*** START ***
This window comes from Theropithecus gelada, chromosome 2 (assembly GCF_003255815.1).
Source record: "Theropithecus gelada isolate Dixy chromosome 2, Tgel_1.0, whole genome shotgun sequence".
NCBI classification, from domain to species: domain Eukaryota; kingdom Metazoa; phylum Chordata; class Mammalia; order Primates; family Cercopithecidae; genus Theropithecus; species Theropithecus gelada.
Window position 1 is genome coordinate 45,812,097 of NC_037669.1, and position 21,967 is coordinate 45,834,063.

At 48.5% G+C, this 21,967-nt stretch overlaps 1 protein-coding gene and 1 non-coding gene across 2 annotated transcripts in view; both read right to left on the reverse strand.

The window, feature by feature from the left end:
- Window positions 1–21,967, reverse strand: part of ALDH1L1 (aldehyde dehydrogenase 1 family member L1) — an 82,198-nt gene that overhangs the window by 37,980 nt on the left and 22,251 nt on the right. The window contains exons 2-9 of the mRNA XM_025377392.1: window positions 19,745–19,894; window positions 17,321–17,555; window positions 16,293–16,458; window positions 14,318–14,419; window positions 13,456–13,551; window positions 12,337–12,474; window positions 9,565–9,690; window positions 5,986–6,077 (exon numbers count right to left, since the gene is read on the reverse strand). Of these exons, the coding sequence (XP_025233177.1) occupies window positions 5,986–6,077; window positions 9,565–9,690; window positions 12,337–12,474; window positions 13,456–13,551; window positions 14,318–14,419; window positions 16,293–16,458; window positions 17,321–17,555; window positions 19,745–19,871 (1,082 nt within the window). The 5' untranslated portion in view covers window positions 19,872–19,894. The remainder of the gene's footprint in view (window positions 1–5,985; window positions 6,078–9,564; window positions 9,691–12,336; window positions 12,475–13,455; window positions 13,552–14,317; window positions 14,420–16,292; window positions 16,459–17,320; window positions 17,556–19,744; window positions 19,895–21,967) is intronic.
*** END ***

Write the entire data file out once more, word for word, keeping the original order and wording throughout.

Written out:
This window comes from Theropithecus gelada, chromosome 2 (assembly GCF_003255815.1).
Source record: "Theropithecus gelada isolate Dixy chromosome 2, Tgel_1.0, whole genome shotgun sequence".
NCBI classification, from domain to species: domain Eukaryota; kingdom Metazoa; phylum Chordata; class Mammalia; order Primates; family Cercopithecidae; genus Theropithecus; species Theropithecus gelada.
Window position 1 is genome coordinate 45,812,097 of NC_037669.1, and position 21,967 is coordinate 45,834,063.

At 48.5% G+C, this 21,967-nt stretch overlaps 1 protein-coding gene and 1 non-coding gene across 2 annotated transcripts in view; both read right to left on the reverse strand.

The window, feature by feature from the left end:
- Window positions 1–21,967, reverse strand: part of ALDH1L1 (aldehyde dehydrogenase 1 family member L1) — an 82,198-nt gene that overhangs the window by 37,980 nt on the left and 22,251 nt on the right. The window contains exons 2-9 of the mRNA XM_025377392.1: window positions 19,745–19,894; window positions 17,321–17,555; window positions 16,293–16,458; window positions 14,318–14,419; window positions 13,456–13,551; window positions 12,337–12,474; window positions 9,565–9,690; window positions 5,986–6,077 (exon numbers count right to left, since the gene is read on the reverse strand). Of these exons, the coding sequence (XP_025233177.1) occupies window positions 5,986–6,077; window positions 9,565–9,690; window positions 12,337–12,474; window positions 13,456–13,551; window positions 14,318–14,419; window positions 16,293–16,458; window positions 17,321–17,555; window positions 19,745–19,871 (1,082 nt within the window). The 5' untranslated portion in view covers window positions 19,872–19,894. The remainder of the gene's footprint in view (window positions 1–5,985; window positions 6,078–9,564; window positions 9,691–12,336; window positions 12,475–13,455; window positions 13,552–14,317; window positions 14,420–16,292; window positions 16,459–17,320; window positions 17,556–19,744; window positions 19,895–21,967) is intronic.